point that’s the lowest possible? How then are we valuing and loving our neighbors? To what lengths are we willing to go to “find” what has been lost and redeem it at great price and community celebration?
To God, we are not expendable. We are of great worth: Worth searching for, worth finding, and worth celebrating. How can we in turn live into these stories of losing, finding, and remembering that counter a disposable culture and honor an enduring God? No, the answers are not easy and quick. They are, however, worth contending with as we seek to follow the one who has chosen and found us. Blessings on your preaching and teaching!
Put special emphasis on this week’s psalm (51:1-10). Place the font in a central location if it’s not there already, and place some towels around it. During the reading of the psalm, fill the font with water. Invite congregants to wash their hands in the baptismal waters and remember their baptism and the grace that washed them clean. Do this either as people come to communion or during the peace.
Spend some time with this week’s epistle lesson (1 Timothy 1:12-17). Paul writes that he is grateful to Jesus for the mercy, grace, faith, and love he’s been given. Paul goes on to say that his gratitude helps equip him to be the presence of Christ for others. Invite youth to contemplate how that might play out in their lives. If you want to prep for the conversation, consider watching this video from the Greater Good Science Center. Cornell Professor Thomas Gilovich talks about two barriers to gratitude in a consumerist culture.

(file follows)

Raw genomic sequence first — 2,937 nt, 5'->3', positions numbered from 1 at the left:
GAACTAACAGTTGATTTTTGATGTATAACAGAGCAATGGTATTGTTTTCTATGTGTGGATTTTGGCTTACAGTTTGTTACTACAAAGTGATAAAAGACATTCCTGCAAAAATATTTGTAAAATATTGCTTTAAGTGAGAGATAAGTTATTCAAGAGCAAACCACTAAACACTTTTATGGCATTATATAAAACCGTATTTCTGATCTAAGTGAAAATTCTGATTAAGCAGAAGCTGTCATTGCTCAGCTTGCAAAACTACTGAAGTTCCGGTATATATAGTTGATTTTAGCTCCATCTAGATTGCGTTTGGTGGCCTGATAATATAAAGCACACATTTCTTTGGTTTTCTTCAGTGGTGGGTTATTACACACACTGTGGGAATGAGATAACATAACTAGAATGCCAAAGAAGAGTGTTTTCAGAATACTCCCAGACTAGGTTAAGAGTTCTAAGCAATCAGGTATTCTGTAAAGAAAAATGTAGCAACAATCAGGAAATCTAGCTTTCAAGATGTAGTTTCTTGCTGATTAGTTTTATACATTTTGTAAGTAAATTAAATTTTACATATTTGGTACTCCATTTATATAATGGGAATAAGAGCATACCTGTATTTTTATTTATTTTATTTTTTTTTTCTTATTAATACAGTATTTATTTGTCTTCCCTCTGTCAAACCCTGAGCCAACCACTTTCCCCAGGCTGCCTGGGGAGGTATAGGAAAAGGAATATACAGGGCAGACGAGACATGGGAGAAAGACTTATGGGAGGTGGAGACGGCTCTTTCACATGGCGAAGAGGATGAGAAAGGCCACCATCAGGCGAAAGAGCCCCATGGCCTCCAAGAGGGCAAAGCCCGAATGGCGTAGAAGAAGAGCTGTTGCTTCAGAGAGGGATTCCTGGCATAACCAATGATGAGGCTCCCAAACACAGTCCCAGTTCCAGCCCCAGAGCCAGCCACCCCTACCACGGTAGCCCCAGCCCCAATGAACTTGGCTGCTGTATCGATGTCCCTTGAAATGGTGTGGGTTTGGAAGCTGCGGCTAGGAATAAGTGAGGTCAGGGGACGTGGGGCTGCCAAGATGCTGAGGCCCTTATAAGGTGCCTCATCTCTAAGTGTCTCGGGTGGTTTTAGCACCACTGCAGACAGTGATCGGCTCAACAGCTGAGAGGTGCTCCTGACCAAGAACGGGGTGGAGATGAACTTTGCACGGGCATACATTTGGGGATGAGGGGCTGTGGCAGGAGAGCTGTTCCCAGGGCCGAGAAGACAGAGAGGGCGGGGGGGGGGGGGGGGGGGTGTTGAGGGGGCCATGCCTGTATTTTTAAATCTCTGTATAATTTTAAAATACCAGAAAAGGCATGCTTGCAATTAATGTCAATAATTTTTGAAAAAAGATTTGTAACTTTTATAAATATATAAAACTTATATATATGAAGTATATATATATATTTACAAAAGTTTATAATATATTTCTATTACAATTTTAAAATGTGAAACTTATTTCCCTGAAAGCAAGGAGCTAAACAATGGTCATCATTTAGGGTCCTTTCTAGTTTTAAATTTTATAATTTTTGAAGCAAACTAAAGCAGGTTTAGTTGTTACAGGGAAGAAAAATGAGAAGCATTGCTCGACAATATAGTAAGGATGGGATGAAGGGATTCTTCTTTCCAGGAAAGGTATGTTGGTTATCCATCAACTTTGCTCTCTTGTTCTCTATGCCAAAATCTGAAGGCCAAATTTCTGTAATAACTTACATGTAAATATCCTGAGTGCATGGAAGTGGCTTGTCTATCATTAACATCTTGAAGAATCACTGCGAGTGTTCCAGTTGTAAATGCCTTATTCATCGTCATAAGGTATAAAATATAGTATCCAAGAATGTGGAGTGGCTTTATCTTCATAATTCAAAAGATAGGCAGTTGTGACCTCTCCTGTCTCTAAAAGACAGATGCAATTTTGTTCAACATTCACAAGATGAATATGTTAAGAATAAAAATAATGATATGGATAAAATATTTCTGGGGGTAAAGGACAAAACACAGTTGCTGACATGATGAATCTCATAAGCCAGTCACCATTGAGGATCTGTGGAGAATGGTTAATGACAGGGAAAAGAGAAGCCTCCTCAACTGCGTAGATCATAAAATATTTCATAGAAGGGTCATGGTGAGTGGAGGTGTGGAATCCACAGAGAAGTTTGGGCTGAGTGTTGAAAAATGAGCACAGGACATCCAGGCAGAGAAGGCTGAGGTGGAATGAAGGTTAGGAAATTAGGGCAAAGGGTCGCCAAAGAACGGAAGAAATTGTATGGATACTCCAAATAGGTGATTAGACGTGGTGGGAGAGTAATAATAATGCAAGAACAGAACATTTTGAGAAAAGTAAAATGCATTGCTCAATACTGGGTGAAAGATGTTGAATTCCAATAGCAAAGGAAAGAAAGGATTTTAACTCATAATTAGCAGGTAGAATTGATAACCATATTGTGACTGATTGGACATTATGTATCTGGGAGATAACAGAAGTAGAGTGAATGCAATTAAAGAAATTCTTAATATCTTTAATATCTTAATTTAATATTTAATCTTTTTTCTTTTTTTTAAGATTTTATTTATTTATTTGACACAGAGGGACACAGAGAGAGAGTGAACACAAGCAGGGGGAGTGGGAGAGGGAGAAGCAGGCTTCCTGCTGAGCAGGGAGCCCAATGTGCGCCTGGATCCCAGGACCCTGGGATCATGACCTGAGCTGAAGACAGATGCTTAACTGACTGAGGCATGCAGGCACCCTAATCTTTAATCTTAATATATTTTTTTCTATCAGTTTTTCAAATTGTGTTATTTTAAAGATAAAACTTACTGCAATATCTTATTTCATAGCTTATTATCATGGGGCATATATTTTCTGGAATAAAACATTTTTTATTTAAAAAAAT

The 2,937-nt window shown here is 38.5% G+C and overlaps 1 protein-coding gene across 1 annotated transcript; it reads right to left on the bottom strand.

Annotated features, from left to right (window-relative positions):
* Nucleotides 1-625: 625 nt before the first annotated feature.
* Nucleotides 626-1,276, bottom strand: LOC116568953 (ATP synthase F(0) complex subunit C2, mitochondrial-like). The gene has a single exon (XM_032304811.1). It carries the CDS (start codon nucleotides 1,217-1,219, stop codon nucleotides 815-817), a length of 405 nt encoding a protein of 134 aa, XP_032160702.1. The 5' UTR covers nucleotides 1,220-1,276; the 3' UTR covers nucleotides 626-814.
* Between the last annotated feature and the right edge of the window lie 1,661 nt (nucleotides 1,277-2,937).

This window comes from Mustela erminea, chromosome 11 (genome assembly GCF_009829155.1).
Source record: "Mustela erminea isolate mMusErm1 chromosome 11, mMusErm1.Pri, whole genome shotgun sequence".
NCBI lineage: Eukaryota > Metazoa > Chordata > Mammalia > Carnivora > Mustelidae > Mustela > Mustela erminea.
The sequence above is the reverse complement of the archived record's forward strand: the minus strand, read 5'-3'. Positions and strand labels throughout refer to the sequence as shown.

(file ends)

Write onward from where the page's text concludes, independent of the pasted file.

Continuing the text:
Finding the Lost Sheep
Cut out 100 paper sheep. Affix 99 of them to the altar railing or somewhere visible in worship. Hide the one remaining sheep somewhere that can easily be found. Gather the children and ask them if they’ve ever lost something that was important to them and then later found it? Listen to their stories. Share one of your stories if you have one. Invite conversation about how good it felt to finally find the thing that went missing. Did they tell others about their find and good fortune? Share with the children the parable of the Lost Sheep, pointing out the 99 sheep. Some of the children may want to count them. Jesus was trying to get the people to understand that everyone is precious and worth finding and saving. That’s good news because EVERYONE is precious in Jesus’ sight. But wait! What about that one lost sheep? Maybe it’s hidden in plain sight. Have the children look for it. Once it’s found, rejoice! Applaud! Then ask the children what precious child of God might be hidden in plain sight from us. Who is missing from our congregation? Finish with a short prayer asking God to open our eyes to find the “missing sheep” who need to be part of our community and to find ways to invite and welcome them.